Logos Senior Fellow Anthony Ewing convened the eighth Teaching Business and Human Rights Workshop earlier this month at the University of Essex in Colchester, England. The seventy Workshop participants included individuals teaching “business and human rights” at universities in Canada, Hong Kong, Italy, Japan, Mexico, Pakistan, Poland, the Netherlands, South Africa, Switzerland, the United Kingdom, and the USA. The Workshop was co-hosted by the Global Business and Human Rights Scholars Association.
In 2011, Ewing co-founded the Teaching Business and Human Rights Forum, a unique platform for collaboration among individuals teaching business and human rights worldwide. The Forum has grown to include more than 300 members teaching business and human rights at some 150 institutions in 40 countries.
The Forum’s in-person Teaching Workshops provide an opportunity for teachers to learn from one another and share their experiences in the classroom. This year’s Workshop featured thematic sessions on “Teaching BHR and Environmental Rights,” “Emerging BHR Topics,” and “Current Developments in Tools for Accountability,” and discussions on “Launching a BHR Curriculum” and “Classroom Strategies for Teaching BHR.”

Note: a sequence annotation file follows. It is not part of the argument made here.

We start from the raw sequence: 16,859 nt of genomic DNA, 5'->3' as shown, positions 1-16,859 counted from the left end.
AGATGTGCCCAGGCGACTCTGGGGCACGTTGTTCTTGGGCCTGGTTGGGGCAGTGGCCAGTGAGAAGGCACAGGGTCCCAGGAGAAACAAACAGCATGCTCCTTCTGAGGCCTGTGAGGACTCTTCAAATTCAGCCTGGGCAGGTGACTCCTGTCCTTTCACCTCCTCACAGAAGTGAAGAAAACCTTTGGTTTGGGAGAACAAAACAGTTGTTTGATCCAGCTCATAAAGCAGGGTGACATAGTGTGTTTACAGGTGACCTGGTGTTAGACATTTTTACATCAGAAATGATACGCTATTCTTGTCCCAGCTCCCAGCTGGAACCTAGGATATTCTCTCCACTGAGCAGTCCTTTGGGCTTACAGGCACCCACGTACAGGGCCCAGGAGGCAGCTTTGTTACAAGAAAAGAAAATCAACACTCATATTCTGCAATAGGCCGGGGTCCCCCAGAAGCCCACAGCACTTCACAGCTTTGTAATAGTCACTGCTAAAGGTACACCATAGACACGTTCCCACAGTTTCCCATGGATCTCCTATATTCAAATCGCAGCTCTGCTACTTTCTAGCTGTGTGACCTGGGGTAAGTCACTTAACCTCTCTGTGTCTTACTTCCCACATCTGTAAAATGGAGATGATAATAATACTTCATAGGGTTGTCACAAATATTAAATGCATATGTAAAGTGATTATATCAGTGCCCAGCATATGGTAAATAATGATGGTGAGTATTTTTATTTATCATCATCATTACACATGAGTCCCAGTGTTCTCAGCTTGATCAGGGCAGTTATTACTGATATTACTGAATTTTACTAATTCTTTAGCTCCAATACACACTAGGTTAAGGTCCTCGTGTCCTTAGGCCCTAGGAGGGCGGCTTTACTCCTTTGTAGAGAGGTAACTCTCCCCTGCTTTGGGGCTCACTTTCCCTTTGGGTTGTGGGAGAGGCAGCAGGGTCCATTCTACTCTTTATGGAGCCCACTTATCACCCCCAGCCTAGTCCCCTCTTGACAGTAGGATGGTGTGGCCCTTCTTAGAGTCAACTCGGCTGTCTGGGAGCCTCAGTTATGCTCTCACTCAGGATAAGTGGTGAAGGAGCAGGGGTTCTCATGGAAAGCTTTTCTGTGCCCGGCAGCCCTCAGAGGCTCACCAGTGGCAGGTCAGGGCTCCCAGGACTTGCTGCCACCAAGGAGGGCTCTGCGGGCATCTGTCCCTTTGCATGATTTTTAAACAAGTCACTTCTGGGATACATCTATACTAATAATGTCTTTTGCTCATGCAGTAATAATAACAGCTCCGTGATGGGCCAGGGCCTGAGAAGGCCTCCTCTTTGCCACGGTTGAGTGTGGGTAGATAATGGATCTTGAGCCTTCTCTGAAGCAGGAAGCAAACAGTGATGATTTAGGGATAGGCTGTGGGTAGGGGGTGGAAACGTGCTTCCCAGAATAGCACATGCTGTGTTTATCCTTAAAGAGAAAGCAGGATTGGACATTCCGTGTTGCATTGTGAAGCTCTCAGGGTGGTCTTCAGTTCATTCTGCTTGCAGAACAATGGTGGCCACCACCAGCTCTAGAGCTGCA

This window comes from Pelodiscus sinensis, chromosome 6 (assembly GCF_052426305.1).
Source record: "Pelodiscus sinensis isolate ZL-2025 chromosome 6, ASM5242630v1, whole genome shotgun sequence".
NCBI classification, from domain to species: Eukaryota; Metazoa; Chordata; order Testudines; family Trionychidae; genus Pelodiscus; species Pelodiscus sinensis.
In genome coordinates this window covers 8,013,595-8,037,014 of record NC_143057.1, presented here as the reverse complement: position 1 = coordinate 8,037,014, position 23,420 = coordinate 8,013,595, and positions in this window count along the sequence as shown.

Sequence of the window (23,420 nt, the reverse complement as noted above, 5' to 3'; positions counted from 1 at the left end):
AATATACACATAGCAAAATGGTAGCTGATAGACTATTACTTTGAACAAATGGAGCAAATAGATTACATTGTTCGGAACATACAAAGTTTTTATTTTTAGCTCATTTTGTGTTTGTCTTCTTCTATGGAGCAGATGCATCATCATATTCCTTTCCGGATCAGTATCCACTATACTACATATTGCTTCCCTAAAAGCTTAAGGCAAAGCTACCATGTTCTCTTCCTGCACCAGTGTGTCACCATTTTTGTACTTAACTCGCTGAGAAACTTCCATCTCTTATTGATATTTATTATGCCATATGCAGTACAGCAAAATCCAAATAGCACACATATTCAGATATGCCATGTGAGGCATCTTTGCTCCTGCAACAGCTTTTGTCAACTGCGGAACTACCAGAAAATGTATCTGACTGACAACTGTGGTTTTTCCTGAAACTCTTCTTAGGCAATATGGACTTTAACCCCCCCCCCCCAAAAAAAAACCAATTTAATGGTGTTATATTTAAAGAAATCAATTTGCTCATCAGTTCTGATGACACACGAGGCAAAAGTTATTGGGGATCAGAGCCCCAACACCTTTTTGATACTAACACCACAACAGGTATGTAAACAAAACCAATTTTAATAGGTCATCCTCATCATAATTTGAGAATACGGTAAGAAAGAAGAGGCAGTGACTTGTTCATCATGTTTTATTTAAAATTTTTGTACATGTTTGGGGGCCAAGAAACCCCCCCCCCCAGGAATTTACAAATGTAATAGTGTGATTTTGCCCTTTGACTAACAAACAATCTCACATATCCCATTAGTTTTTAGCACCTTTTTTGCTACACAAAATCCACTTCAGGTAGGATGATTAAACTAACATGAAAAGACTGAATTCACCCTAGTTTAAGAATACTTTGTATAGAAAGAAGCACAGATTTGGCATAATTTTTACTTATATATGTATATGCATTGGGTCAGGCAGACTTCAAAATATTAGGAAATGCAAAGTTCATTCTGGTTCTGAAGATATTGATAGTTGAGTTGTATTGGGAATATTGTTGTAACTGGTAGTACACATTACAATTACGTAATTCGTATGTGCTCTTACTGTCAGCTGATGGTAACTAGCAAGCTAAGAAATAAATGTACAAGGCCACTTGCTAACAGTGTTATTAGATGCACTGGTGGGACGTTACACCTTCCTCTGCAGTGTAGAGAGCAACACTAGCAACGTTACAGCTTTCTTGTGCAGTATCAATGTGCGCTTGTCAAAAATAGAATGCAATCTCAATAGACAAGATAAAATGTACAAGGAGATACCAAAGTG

Ewing has taught the course Transnational Business and Human Rights at Columbia University since 2001. In 2019, he launched an advanced seminar – Managing Human Rights – at Columbia Law School. In the Classroom Strategies session, led by Ewing, he noted that
“We are at the point in the evolution of the discipline in which a comprehensive BHR curriculum would include an introductory course covering core topics, more advanced electives on specific topics, as well as clinical offerings that emphasize experiential learning.”
The Teaching Forum has proven to be a valuable resource promoting BHR education worldwide. More than 140 universities have added BHR courses or content to their curricula in the past decade. The multi-disciplinary subject is now being taught at schools of business, law and policy worldwide. Teaching Forum resources have been especially helpful for professors trying to make the case to their universities for creating new BHR courses, as well as for individuals already teaching the subject seeking to add new topics or teaching materials to their courses.